Reading Louise Agee Wrinkle’s book about her garden in Mountain Brook, Alabama, one is struck by her devotion, perseverance, and unfailing curiosity. Gardening is not for the faint of heart, as this book relays so well, and its success depends on many factors.
Wrinkle and “The Committee,” as she has dubbed her advisers, have taken up the challenge beautifully over the years. Her affection for the property took root during her childhood, and she returned after her parents died to take over and to make the garden her own.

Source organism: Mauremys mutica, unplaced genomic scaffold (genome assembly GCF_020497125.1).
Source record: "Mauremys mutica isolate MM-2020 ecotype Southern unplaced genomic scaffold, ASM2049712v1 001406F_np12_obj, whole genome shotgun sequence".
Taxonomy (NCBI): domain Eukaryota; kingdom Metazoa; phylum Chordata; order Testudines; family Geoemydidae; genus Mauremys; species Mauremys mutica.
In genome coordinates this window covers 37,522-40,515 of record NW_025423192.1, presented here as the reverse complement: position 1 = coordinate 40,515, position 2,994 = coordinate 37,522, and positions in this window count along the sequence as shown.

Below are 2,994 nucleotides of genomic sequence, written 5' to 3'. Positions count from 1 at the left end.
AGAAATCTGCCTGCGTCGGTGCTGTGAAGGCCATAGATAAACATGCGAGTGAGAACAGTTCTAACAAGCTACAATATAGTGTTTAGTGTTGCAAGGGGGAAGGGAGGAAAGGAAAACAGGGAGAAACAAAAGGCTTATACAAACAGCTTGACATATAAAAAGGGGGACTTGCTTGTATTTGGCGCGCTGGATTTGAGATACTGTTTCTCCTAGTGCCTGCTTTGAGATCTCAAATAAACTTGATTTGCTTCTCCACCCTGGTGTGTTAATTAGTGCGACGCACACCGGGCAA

As the title informs, her focus is on listening to the land, not trying to dictate. “My lifelong connection with this piece of Alabama woodland has taught me how to hear its particular voice,” she writes. In the book, she takes us along on her delightful path through that woodland. As Robert Dash wrote in Notes from Madoo, “All gardens are a form of autobiography,” and Wrinkle’s is no exception.
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